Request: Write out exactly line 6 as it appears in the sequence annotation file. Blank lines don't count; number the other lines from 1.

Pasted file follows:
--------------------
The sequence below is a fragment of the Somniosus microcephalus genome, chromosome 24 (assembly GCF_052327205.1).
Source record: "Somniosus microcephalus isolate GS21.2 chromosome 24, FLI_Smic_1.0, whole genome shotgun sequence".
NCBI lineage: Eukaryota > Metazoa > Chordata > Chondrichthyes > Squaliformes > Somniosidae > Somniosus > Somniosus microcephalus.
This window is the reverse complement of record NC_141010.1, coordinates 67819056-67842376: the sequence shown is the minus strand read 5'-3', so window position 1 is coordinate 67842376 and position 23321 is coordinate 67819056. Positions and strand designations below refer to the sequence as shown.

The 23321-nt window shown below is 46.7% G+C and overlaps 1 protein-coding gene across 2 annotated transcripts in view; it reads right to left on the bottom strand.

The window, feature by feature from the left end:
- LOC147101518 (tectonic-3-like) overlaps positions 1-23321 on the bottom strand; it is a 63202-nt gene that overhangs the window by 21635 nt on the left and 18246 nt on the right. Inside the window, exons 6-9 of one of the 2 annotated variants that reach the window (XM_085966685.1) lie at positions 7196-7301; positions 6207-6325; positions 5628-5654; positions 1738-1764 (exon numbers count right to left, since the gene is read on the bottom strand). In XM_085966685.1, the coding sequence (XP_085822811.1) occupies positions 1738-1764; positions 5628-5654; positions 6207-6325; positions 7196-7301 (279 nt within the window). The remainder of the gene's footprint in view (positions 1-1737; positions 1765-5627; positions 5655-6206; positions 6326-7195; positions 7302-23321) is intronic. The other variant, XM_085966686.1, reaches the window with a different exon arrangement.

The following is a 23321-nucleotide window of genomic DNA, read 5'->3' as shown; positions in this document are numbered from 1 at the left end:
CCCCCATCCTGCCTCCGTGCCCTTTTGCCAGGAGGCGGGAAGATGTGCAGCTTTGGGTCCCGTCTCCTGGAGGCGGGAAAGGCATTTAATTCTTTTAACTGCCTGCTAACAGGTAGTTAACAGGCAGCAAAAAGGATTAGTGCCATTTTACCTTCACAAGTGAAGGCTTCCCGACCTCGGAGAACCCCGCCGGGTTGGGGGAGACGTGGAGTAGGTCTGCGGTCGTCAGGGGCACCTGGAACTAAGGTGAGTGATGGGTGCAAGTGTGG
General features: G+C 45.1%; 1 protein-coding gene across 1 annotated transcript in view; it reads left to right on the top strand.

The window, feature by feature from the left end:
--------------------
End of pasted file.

The window, feature by feature from the left end: